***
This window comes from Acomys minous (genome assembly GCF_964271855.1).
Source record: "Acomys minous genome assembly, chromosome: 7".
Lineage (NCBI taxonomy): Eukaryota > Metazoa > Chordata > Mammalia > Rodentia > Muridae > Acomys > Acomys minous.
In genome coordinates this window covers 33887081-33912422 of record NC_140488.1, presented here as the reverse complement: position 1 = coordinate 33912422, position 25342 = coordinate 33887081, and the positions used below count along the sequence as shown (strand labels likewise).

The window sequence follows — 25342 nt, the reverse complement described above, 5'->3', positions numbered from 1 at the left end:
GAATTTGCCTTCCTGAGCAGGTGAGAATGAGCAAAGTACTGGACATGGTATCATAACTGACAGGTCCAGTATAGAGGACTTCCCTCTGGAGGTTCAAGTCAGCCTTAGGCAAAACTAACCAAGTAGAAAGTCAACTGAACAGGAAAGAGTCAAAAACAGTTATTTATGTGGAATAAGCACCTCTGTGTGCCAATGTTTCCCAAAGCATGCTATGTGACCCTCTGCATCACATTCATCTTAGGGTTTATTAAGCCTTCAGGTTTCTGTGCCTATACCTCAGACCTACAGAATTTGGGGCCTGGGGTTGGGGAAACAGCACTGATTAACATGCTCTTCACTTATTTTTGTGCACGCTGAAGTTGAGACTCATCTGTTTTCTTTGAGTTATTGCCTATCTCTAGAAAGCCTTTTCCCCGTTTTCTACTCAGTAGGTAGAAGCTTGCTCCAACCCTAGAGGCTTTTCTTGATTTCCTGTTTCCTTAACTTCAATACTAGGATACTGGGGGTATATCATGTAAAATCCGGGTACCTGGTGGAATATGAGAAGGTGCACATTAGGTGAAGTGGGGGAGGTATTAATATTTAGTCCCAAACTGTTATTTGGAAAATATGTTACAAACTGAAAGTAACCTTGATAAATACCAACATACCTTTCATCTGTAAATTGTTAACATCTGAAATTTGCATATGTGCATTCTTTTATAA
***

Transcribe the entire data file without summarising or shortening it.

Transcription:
This window comes from Acomys minous (genome assembly GCF_964271855.1).
Source record: "Acomys minous genome assembly, chromosome: 7".
Lineage (NCBI taxonomy): Eukaryota > Metazoa > Chordata > Mammalia > Rodentia > Muridae > Acomys > Acomys minous.
In genome coordinates this window covers 33887081-33912422 of record NC_140488.1, presented here as the reverse complement: position 1 = coordinate 33912422, position 25342 = coordinate 33887081, and the positions used below count along the sequence as shown (strand labels likewise).

The window sequence follows — 25342 nt, the reverse complement described above, 5'->3', positions numbered from 1 at the left end:
GAATTTGCCTTCCTGAGCAGGTGAGAATGAGCAAAGTACTGGACATGGTATCATAACTGACAGGTCCAGTATAGAGGACTTCCCTCTGGAGGTTCAAGTCAGCCTTAGGCAAAACTAACCAAGTAGAAAGTCAACTGAACAGGAAAGAGTCAAAAACAGTTATTTATGTGGAATAAGCACCTCTGTGTGCCAATGTTTCCCAAAGCATGCTATGTGACCCTCTGCATCACATTCATCTTAGGGTTTATTAAGCCTTCAGGTTTCTGTGCCTATACCTCAGACCTACAGAATTTGGGGCCTGGGGTTGGGGAAACAGCACTGATTAACATGCTCTTCACTTATTTTTGTGCACGCTGAAGTTGAGACTCATCTGTTTTCTTTGAGTTATTGCCTATCTCTAGAAAGCCTTTTCCCCGTTTTCTACTCAGTAGGTAGAAGCTTGCTCCAACCCTAGAGGCTTTTCTTGATTTCCTGTTTCCTTAACTTCAATACTAGGATACTGGGGGTATATCATGTAAAATCCGGGTACCTGGTGGAATATGAGAAGGTGCACATTAGGTGAAGTGGGGGAGGTATTAATATTTAGTCCCAAACTGTTATTTGGAAAATATGTTACAAACTGAAAGTAACCTTGATAAATACCAACATACCTTTCATCTGTAAATTGTTAACATCTGAAATTTGCATATGTGCATTCTTTTATAA